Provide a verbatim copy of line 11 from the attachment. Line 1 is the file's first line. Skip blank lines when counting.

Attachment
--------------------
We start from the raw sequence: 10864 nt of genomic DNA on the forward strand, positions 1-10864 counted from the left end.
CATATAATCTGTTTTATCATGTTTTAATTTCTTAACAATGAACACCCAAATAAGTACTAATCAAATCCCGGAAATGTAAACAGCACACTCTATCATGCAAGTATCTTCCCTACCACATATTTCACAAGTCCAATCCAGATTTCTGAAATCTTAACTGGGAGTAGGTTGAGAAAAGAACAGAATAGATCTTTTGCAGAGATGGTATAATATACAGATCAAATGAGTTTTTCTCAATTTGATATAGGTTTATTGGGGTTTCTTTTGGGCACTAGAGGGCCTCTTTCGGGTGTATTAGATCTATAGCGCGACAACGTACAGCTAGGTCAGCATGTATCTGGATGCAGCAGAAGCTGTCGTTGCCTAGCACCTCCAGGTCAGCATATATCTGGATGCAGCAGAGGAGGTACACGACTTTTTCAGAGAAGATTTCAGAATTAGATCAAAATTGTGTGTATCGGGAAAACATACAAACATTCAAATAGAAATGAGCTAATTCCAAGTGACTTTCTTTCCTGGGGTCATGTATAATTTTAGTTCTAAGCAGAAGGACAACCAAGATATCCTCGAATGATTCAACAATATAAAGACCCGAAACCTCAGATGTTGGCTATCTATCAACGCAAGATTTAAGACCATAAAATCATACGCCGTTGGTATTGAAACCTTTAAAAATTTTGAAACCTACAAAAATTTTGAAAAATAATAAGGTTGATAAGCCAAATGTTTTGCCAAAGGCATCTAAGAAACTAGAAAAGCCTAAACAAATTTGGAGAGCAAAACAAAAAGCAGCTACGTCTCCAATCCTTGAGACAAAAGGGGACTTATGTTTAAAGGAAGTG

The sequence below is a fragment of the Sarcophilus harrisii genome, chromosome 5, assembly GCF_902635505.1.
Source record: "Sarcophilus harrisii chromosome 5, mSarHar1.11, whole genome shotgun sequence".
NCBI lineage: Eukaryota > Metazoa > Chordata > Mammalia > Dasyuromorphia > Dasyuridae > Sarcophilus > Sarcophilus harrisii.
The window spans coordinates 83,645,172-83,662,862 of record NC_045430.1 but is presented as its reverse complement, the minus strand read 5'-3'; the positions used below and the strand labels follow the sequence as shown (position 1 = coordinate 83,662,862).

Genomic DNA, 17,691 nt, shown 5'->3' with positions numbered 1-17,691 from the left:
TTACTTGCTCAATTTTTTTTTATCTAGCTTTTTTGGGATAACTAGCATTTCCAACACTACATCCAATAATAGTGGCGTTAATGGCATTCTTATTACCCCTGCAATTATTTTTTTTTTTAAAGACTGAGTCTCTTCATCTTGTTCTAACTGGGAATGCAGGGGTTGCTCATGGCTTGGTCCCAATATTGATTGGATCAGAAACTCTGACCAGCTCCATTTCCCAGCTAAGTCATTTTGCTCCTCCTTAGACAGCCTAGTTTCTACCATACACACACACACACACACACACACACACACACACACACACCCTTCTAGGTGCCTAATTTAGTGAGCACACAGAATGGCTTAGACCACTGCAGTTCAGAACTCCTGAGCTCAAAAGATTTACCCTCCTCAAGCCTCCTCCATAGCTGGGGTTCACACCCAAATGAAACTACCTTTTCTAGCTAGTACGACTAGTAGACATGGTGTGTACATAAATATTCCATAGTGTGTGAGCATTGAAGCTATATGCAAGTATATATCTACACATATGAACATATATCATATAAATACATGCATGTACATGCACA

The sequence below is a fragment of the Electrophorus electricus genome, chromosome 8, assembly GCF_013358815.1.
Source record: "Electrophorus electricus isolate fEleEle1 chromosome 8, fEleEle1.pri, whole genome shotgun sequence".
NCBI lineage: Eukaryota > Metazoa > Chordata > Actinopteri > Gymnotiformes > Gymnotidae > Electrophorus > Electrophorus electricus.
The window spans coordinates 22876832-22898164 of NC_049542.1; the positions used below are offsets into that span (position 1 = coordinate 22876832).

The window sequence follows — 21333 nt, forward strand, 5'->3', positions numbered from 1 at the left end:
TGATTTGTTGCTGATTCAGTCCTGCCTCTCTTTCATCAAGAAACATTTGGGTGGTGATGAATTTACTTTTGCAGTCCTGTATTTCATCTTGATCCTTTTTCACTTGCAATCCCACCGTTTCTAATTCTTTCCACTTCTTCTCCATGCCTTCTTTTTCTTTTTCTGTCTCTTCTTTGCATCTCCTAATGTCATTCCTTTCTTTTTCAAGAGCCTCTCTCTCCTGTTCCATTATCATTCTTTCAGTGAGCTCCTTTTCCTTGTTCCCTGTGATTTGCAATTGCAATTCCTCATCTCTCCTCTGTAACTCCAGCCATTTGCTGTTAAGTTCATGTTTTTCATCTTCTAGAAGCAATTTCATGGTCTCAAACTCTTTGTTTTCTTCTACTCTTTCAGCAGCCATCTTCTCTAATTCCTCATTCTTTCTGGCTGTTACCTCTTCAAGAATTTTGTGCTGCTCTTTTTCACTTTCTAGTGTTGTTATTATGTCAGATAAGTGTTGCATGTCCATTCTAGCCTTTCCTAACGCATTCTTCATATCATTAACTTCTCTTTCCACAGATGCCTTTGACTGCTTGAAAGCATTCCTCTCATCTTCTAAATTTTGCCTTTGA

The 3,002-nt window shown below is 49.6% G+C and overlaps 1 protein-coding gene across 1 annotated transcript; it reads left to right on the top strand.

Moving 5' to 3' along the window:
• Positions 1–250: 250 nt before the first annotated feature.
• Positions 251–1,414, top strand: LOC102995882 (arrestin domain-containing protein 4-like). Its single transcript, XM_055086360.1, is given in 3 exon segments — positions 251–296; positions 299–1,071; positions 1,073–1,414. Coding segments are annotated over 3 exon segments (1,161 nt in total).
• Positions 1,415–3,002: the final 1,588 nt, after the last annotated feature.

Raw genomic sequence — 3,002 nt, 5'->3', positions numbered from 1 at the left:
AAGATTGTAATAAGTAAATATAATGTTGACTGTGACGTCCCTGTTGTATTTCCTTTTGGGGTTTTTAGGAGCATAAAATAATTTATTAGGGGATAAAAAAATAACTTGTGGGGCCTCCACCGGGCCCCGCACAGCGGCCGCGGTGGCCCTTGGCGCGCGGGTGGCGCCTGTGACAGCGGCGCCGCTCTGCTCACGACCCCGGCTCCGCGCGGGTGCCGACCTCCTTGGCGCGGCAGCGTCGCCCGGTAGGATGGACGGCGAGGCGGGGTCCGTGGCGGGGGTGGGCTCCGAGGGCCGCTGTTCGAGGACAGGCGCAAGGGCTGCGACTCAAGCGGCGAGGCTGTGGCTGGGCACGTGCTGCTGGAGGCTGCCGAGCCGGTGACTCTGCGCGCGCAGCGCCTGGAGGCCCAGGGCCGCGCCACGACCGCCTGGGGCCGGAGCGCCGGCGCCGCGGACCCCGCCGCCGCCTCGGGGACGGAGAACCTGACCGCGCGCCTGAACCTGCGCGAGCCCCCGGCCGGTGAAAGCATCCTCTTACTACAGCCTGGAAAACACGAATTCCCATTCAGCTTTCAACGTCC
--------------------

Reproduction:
NCBI lineage: Eukaryota > Metazoa > Chordata > Actinopteri > Gymnotiformes > Gymnotidae > Electrophorus > Electrophorus electricus.